March 06, 2015

Engendering Sex and Gender

RaskoffBy Sally Raskoff

In sociology, and some other social sciences, we take a close look at sex and gender and identify how those concepts are quite different even though society conflates them together.

Sex, being the more biological dimension of body type differences, and gender, the more social construction linked to identity and social roles, both define us as individuals and both are built into the very fabric of human societies.

In our society, we have long had the assumption that sex has only two categories, male and female, and upon that we build gender into two categories, men and women. Biology informed us that those two sex categories are the way it is. Since we put sex and gender together, our society then has traditionally recognized only those two genders.

As we do more research with empirical data, we have realized that this dichotomy is insufficient for explaining the lived experience of sex and gender for human beings (and perhaps other species).

One of the fascinating aspects of sex and gender is that different cultures and points in history have had very different conceptions of what sex/gender are or could be. These studies point out the fluid nature of these concepts and suggest that they are socially constructed, not just a biological given.

However, societies do not change easily or quickly, thus what the science shows and what the public believes to be true are often quite different. This pattern holds for sexual orientation, opinions on global climate change, and many other facets of personhood and social issues. (Can you think of other examples in which the science says one thing – confirmed and replicated over many years and studies – and the public denies or ignores those findings?)

In any case, some news this week got my attention in relation to sex and gender.

Facebook has again revised its gender categories; the list is up to 59, from last year’s 58. While Facebook is not the end-all be-all of society and its norms, it does have a very large user base and may reflect some aspect of social change for some issues. The long list of categories, introduced last year, does include an “Other” but it was not possible to write in what one meant when choosing “Other.”

Facebook, in adding one more category, allows its users to now fill-in-the-blank and write in whatever word captures their gender identity. Now Facebook’s gender measure is exhaustive!

However, as I mention in my blog post last year about this, Facebook does conflate sex with gender – and with sexual orientation. All three concepts are distinctly different when analyzed sociologically. Sex, the physical aspect, gender, the social aspect, and sexual orientation, which is simply about to whom (or what type of person) one is oriented sexually.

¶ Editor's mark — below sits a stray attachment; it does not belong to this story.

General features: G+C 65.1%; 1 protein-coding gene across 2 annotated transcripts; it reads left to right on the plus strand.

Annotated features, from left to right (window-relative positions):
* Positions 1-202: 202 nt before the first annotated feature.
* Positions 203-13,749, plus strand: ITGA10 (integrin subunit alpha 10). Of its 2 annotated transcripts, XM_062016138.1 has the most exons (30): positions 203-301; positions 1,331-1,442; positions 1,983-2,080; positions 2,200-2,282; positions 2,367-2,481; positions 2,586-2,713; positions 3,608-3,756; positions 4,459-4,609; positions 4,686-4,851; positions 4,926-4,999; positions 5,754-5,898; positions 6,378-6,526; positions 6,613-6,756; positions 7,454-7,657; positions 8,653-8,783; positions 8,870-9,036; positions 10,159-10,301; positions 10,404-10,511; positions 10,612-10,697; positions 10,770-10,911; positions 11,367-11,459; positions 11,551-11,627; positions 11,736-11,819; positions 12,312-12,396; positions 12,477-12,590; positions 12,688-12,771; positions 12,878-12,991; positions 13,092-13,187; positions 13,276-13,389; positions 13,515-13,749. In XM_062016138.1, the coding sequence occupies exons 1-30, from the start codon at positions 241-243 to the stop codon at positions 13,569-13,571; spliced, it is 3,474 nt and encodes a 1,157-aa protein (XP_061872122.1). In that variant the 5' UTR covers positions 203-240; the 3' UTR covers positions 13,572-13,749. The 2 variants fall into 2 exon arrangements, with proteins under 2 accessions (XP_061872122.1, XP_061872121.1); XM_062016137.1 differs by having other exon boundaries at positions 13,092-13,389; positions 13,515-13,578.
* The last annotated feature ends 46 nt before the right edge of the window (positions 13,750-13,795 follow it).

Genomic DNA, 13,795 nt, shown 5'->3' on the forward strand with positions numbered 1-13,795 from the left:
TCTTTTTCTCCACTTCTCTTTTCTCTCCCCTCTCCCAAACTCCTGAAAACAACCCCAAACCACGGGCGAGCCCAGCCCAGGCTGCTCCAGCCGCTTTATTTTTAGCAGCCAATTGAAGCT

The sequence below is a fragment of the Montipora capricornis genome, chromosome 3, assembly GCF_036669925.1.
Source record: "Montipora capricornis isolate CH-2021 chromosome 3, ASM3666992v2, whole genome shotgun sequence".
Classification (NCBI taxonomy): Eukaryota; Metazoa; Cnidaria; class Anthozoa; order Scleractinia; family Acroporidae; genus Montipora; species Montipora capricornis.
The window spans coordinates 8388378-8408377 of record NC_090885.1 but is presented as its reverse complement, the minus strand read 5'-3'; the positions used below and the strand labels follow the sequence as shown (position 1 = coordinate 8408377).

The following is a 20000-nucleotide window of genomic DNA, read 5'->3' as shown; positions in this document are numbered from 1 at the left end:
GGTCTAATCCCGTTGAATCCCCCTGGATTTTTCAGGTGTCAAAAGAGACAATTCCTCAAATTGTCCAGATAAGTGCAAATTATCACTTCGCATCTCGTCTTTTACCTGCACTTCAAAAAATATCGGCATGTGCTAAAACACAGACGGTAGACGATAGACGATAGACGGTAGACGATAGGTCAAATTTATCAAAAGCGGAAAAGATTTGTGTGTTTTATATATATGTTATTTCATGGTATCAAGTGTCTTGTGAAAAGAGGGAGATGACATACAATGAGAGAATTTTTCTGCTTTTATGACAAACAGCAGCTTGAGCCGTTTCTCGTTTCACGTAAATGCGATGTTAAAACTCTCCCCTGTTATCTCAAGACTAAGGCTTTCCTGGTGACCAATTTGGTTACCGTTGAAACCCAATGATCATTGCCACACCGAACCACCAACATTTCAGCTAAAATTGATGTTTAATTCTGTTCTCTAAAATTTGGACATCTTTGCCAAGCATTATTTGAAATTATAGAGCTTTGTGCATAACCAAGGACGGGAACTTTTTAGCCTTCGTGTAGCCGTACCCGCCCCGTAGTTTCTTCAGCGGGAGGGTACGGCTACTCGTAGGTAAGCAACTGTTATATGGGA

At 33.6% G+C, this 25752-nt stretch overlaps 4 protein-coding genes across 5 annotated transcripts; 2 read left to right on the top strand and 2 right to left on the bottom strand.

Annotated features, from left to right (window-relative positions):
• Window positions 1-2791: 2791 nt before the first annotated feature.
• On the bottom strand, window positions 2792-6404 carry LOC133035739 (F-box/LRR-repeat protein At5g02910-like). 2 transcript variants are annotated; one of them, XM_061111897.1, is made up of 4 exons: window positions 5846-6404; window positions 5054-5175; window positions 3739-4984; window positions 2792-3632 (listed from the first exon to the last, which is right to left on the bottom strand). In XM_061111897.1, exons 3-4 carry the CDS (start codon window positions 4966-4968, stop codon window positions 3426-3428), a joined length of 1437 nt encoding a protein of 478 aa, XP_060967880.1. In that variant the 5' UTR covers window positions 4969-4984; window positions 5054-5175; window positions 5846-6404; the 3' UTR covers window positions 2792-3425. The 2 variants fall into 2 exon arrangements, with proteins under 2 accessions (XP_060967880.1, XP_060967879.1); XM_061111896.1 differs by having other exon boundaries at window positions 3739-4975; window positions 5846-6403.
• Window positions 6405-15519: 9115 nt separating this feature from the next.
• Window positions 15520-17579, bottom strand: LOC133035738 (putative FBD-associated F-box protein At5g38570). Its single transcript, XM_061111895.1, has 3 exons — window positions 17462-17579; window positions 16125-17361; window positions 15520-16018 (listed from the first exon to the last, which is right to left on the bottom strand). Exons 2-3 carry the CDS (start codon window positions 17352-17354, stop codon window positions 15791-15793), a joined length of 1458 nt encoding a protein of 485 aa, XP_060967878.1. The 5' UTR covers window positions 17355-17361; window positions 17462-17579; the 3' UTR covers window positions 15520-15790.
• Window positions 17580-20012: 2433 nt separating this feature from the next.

Does Facebook need to pull all those apart? They are a social networking site, not a research center. Asking sex and gender and sexual orientation, especially in this social context, would not work well. Who would answer all three? Does the public really know how and why they are separate? Not typically.  

Biologists are increasingly theorizing that sex is more a continuum rather than a dichotomous set of traits. Historically, biology and medical science has called any situation that is different from an XX female and an XY male as a syndrome or other medical condition that signifies deviance. Intersex has emerged as a term that captures situations in between the two dichotomous poles of XY-male and XX-female. However, the current biological nomenclature classifies these more diverse situations as Disorders of Sex Differences (DSD), thus intersex is still considered deviant from the norms of XX-female and XY-male.  

A recent article in Nature lays out the biological research on this issue, which clearly acknowledges the diversity and nuances of what we call sex. There are those chromosomes that start things off, but there is also hormonal sex, cellular sex… all of which may not produce a human being who is clearly XX-female and XY-male when studied at all of these levels.

Estimates of how often intersex happens were 1 in 1,000 or 1 in 500, yet acknowledging the totality of the research at this point in time, some estimates are down to 1 in 100 births. With any of these estimates, this appears to be a common occurrence. At the very least, it serves as evidence of a wide natural variation within our species (and possibly others). Thus the question emerges, why do we treat this as deviance when it may account for a large portion of the human population?

The Nature article is cited in a number of other news outlets but the interpretation is not always consistent with the research. Medical Daily’s headline “Challenging Gender Identity: Biologists Say Gender Expands Across A Spectrum, Rather Than Simply Boy And Girl” which obviously conflates gender with sex, a mistake not at all apparent in the Nature article itself.

It’s always a good idea to look at the original research, not just the one news story, to be sure the research is described accurately.

How do you think we will move forward in society with respect to embracing (or at least not rejecting) what science tells us about sex? (And gender? And sexual orientation?)

Will our society continue to see intersex as a disorder or deviance? Or will we someday be able to embrace the idea of a wide diversity along a spectrum of possibilities for defining sex?


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